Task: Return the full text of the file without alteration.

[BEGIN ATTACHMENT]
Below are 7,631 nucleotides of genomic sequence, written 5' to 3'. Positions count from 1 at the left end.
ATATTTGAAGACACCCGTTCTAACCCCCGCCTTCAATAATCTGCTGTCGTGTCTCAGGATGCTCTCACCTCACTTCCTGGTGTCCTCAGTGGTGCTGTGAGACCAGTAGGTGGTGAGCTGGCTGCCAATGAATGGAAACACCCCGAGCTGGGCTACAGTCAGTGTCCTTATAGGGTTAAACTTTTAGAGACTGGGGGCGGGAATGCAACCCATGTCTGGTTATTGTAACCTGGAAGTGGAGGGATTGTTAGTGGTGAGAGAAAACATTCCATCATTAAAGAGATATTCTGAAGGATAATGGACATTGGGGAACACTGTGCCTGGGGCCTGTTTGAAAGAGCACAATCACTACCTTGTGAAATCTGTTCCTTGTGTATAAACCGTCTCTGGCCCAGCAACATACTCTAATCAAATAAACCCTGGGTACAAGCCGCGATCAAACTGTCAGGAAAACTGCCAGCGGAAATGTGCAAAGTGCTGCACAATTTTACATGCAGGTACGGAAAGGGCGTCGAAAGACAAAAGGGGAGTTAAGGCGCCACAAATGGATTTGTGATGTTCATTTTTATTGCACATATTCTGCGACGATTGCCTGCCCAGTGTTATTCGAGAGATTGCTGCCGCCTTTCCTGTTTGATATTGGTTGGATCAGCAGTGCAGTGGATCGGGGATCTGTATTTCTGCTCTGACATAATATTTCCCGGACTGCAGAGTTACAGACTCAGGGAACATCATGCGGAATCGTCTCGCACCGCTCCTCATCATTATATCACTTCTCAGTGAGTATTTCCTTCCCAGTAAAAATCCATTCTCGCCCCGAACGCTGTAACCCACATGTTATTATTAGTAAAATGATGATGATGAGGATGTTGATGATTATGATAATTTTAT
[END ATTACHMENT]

Below are 7,631 nucleotides of genomic sequence, written 5' to 3'. Positions count from 1 at the left end.
ATATTTGAAGACACCCGTTCTAACCCCCGCCTTCAATAATCTGCTGTCGTGTCTCAGGATGCTCTCACCTCACTTCCTGGTGTCCTCAGTGGTGCTGTGAGACCAGTAGGTGGTGAGCTGGCTGCCAATGAATGGAAACACCCCGAGCTGGGCTACAGTCAGTGTCCTTATAGGGTTAAACTTTTAGAGACTGGGGGCGGGAATGCAACCCATGTCTGGTTATTGTAACCTGGAAGTGGAGGGATTGTTAGTGGTGAGAGAAAACATTCCATCATTAAAGAGATATTCTGAAGGATAATGGACATTGGGGAACACTGTGCCTGGGGCCTGTTTGAAAGAGCACAATCACTACCTTGTGAAATCTGTTCCTTGTGTATAAACCGTCTCTGGCCCAGCAACATACTCTAATCAAATAAACCCTGGGTACAAGCCGCGATCAAACTGTCAGGAAAACTGCCAGCGGAAATGTGCAAAGTGCTGCACAATTTTACATGCAGGTACGGAAAGGGCGTCGAAAGACAAAAGGGGAGTTAAGGCGCCACAAATGGATTTGTGATGTTCATTTTTATTGCACATATTCTGCGACGATTGCCTGCCCAGTGTTATTCGAGAGATTGCTGCCGCCTTTCCTGTTTGATATTGGTTGGATCAGCAGTGCAGTGGATCGGGGATCTGTATTTCTGCTCTGACATAATATTTCCCGGACTGCAGAGTTACAGACTCAGGGAACATCATGCGGAATCGTCTCGCACCGCTCCTCATCATTATATCACTTCTCAGTGAGTATTTCCTTCCCAGTAAAAATCCATTCTCGCCCCGAACGCTGTAACCCACATGTTATTATTAGTAAAATGATGATGATGAGGATGTTGATGATTATGATAATTTTAT